back
Back to Industry News

Still Beating the Transitory Drum

October 18, 2021

Last Week This Morning

  • 10 Year Treasury retraced slightly to 1.57%
    • German bund ran up to -8bps before closing out at -0.16%
  • 2 Year Treasury up 1bp to 0.32%
  • LIBOR at 0.08%
  • SOFR at 0.05%
  • WTI hit $82/barrel, its highest level in 7 years and double its price a year ago
  • CPI and PPI basically came out as expected
  • Manufacturing data was weaker than expected
  • Retail sales were up dramatically, a good signal for GDP
  • JPM Chase credit card spending jumped 30%, but most balances are still being paid off each month

 

GDP – Delayed Gratification

Supply chain disruptions are causing a pricing surge, but they are also creating a drag on economic growth.  One of the primary reasons most economists are revising GDP forecasts lower is that dislocations are preventing purchases.  When ships are stuck in the harbor, you literally can’t buy those goods today.

Just as I’ve been arguing that stimulus pulled forward purchases (thus stealing from the future), the supply chain dislocations will delay purchases, thus elongating the recovery.

 

Inflation

Inflation articles are everywhere.  Everyone is feeling it.  I get emails weekly explaining why I am wrong on inflation.  While Powell keeps beating the transitory drum, I think he may also need to tweak his messaging going forward to address these concerns.

I believe Powell is going to spend a lot of time telling the market that hiking rates wouldn’t resolve current pricing pressures.  The FOMC has an interest rate magic wand, but they don’t have a supply chain magic wand.  How, exactly, would rate hikes cool off the economy?

Inflation expectations, rather than actual inflation readings, will be a determining factor in the Fed’s messaging going forward.

Let’s consider how economists, consumers, and the market all expect inflation to remain within acceptable ranges.

Economists

Considering they all have similar training, most economists agree with FOMC forecasts for inflation to trend towards 2%.

Consumers

Consumers surveyed put inflation at 2.8% in years 5-10 from today.  And while that feels high relative to recent memory, note that it’s well below what we expecting pre-financial crisis.

Source: Bloomberg Finance, LP

Market

The market agrees.  The 5 year forward breakeven rate is 2.4%.

Source: Bloomberg Finance, LP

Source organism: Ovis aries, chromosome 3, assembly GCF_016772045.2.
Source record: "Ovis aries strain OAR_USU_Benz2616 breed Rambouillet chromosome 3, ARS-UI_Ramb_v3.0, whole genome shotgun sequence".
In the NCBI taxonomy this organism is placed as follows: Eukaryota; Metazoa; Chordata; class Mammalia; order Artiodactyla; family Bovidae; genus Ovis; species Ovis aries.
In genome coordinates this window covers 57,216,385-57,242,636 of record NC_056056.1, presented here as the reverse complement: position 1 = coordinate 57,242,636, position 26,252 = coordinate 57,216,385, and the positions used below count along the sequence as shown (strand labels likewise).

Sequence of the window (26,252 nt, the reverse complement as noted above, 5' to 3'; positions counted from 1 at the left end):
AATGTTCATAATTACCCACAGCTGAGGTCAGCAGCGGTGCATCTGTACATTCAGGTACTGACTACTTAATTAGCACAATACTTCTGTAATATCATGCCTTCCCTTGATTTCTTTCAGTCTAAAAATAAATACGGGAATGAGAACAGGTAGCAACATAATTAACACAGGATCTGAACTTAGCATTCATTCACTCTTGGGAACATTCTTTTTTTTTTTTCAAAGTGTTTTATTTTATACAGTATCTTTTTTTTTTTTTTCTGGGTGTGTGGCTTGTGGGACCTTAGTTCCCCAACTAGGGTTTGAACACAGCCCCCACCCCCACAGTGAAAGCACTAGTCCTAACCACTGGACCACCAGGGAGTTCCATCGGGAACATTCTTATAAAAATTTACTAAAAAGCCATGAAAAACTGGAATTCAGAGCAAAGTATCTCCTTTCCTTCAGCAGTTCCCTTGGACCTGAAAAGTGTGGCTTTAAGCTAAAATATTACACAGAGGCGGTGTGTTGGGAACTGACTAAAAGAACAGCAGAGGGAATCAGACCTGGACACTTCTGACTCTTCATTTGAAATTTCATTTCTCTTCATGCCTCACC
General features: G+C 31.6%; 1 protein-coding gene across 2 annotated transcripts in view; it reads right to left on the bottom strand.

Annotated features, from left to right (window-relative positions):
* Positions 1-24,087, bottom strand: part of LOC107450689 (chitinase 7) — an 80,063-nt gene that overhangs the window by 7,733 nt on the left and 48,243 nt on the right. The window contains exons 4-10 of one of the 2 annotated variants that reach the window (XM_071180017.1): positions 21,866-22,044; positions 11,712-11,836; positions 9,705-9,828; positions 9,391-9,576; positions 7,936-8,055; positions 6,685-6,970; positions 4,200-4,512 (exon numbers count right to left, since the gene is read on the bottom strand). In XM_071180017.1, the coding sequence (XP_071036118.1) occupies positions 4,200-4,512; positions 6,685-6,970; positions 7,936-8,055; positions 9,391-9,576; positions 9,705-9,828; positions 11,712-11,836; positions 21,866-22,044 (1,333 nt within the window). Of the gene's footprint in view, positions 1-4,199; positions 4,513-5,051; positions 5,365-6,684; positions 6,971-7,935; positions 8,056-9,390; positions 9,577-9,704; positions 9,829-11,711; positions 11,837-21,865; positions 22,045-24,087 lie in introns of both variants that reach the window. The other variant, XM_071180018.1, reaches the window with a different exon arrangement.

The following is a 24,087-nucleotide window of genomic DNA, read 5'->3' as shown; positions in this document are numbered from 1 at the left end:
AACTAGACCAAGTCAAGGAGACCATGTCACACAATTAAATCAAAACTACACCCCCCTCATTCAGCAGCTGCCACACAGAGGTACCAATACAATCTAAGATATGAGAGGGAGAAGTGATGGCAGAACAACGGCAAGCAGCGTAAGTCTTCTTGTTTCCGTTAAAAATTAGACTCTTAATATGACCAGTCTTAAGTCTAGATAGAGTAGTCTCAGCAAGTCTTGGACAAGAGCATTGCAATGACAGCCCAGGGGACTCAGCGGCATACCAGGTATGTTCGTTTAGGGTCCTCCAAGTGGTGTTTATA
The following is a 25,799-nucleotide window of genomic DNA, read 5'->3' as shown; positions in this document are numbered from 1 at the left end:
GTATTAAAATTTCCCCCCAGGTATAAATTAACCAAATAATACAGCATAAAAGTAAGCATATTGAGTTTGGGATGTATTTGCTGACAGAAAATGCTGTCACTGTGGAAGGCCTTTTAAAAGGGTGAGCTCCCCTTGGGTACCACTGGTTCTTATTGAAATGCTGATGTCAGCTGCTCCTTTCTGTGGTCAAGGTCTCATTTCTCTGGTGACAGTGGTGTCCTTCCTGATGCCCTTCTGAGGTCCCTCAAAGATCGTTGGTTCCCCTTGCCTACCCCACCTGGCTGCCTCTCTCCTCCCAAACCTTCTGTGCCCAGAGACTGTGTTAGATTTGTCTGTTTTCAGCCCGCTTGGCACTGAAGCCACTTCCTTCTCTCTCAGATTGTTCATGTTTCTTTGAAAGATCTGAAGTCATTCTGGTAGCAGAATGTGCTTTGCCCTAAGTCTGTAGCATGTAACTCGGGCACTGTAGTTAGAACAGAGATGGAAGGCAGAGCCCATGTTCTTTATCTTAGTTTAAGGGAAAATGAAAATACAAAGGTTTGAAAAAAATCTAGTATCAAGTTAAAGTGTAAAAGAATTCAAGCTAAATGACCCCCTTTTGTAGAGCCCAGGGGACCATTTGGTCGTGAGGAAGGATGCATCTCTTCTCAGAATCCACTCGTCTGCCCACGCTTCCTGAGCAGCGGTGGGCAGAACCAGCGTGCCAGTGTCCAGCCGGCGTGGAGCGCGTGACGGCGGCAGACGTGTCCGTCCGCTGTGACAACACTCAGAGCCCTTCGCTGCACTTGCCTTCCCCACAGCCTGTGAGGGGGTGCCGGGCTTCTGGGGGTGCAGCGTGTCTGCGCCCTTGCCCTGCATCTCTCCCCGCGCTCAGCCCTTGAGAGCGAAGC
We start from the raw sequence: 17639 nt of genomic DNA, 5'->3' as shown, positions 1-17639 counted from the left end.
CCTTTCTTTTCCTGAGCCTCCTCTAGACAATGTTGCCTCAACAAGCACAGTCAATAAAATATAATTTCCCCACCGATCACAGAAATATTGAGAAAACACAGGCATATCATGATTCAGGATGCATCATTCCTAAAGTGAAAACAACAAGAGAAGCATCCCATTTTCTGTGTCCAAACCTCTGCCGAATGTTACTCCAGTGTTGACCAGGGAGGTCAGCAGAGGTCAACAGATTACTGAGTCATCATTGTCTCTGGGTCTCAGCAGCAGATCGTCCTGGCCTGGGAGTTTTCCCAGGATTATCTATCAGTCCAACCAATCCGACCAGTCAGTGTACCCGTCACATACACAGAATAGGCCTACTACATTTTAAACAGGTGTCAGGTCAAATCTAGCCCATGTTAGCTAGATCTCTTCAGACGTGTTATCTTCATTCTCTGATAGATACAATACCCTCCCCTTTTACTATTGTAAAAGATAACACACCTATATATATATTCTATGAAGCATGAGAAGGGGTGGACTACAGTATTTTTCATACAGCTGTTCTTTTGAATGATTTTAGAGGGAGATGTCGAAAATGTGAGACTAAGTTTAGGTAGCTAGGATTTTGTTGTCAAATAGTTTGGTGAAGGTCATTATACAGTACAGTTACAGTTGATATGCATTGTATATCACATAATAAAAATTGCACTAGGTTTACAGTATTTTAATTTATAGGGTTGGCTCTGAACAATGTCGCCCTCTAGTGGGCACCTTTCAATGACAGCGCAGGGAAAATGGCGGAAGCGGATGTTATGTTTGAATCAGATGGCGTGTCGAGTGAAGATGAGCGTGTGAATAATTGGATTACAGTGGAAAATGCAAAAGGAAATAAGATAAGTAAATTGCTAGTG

Takeaway

Should these expectations change, the Fed will have to address that.  But as long as the expectations are pricing in a trend towards 2.0%, Powell isn’t going to freak out over today’s inflation readings.

Just as importantly, Financial Conditions suggest Powell & Co can afford to be patient.  We are near all-time accommodative conditions.  If Treasurys climb, oil remains elevated, inflation/inflation expectations increase, etc., they will all tighten conditions without the Fed having to actually hike.

Source: Bloomberg Finance, LP

The Wu-Xia Shadow Fed Funds is deeply negative, around -1.8%.  That means conditions can absorb the equivalent of 7 hikes before the Fed actually hikes off of 0%.

Source: Bloomberg Finance, LP

In other words, the Fed can allow these other factors to naturally tighten financial conditions before it has to hike itself.  That’s a lot of tightening that could cool things off long before Powell makes his first move.

Plus, is the Fed really going to hike soon with Consumer Sentiment as low as it is right now?

Source: Bloomberg Finance, LP

Lastly, the velocity of money is still at an all-time low.  It doesn’t matter how much money has been printed until that money starts circulating.  For now, all that money is sitting on the sidelines.

Could this change?  Of course.  But until it does, it’s going to experience the type of pricing pressures that will cause the Fed to hike.

 

Week Ahead

Lots of data out this week, but nothing as significant as last week’s inflation data.

Monday brings China’s Q3 GDP, whose manufacturing industry is experiencing contraction again.  Keep an eye on this as a potential drag domestically in 2022.

Source: Bloomberg Finance, LP

 


Click to Open: The Pensford Letter PDF


 

Pensford